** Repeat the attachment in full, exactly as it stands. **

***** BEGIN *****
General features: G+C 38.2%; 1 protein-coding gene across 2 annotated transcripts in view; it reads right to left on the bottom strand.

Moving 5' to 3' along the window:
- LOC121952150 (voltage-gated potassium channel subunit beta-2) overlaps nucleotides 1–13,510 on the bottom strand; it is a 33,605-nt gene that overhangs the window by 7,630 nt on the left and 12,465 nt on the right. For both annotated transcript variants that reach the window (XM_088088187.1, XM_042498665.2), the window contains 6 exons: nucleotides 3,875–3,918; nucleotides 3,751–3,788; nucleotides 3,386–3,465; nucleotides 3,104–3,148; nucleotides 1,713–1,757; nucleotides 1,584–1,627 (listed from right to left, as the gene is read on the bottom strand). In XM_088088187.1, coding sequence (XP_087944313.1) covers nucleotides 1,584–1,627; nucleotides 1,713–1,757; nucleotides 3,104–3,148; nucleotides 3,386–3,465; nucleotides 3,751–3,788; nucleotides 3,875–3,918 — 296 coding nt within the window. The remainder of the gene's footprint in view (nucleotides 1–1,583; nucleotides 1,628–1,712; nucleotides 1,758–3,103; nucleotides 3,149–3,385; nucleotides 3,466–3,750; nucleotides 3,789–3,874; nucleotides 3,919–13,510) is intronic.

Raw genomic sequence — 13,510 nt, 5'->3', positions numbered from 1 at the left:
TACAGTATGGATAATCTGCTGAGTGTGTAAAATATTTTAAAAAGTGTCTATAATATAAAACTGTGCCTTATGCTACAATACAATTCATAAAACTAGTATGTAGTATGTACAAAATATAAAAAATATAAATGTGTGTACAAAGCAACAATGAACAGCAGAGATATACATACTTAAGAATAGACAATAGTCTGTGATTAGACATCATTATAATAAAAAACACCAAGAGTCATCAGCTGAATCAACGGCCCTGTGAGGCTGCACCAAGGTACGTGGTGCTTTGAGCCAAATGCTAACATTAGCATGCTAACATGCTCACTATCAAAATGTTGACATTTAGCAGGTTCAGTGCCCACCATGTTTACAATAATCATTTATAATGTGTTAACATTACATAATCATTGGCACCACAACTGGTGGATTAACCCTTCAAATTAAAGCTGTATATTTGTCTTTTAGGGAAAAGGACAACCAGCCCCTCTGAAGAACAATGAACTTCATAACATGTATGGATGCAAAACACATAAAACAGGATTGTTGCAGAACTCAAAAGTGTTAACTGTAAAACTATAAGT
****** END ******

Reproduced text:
General features: G+C 38.2%; 1 protein-coding gene across 2 annotated transcripts in view; it reads right to left on the bottom strand.

Moving 5' to 3' along the window:
- LOC121952150 (voltage-gated potassium channel subunit beta-2) overlaps nucleotides 1–13,510 on the bottom strand; it is a 33,605-nt gene that overhangs the window by 7,630 nt on the left and 12,465 nt on the right. For both annotated transcript variants that reach the window (XM_088088187.1, XM_042498665.2), the window contains 6 exons: nucleotides 3,875–3,918; nucleotides 3,751–3,788; nucleotides 3,386–3,465; nucleotides 3,104–3,148; nucleotides 1,713–1,757; nucleotides 1,584–1,627 (listed from right to left, as the gene is read on the bottom strand). In XM_088088187.1, coding sequence (XP_087944313.1) covers nucleotides 1,584–1,627; nucleotides 1,713–1,757; nucleotides 3,104–3,148; nucleotides 3,386–3,465; nucleotides 3,751–3,788; nucleotides 3,875–3,918 — 296 coding nt within the window. The remainder of the gene's footprint in view (nucleotides 1–1,583; nucleotides 1,628–1,712; nucleotides 1,758–3,103; nucleotides 3,149–3,385; nucleotides 3,466–3,750; nucleotides 3,789–3,874; nucleotides 3,919–13,510) is intronic.

Raw genomic sequence — 13,510 nt, 5'->3', positions numbered from 1 at the left:
TACAGTATGGATAATCTGCTGAGTGTGTAAAATATTTTAAAAAGTGTCTATAATATAAAACTGTGCCTTATGCTACAATACAATTCATAAAACTAGTATGTAGTATGTACAAAATATAAAAAATATAAATGTGTGTACAAAGCAACAATGAACAGCAGAGATATACATACTTAAGAATAGACAATAGTCTGTGATTAGACATCATTATAATAAAAAACACCAAGAGTCATCAGCTGAATCAACGGCCCTGTGAGGCTGCACCAAGGTACGTGGTGCTTTGAGCCAAATGCTAACATTAGCATGCTAACATGCTCACTATCAAAATGTTGACATTTAGCAGGTTCAGTGCCCACCATGTTTACAATAATCATTTATAATGTGTTAACATTACATAATCATTGGCACCACAACTGGTGGATTAACCCTTCAAATTAAAGCTGTATATTTGTCTTTTAGGGAAAAGGACAACCAGCCCCTCTGAAGAACAATGAACTTCATAACATGTATGGATGCAAAACACATAAAACAGGATTGTTGCAGAACTCAAAAGTGTTAACTGTAAAACTATAAGT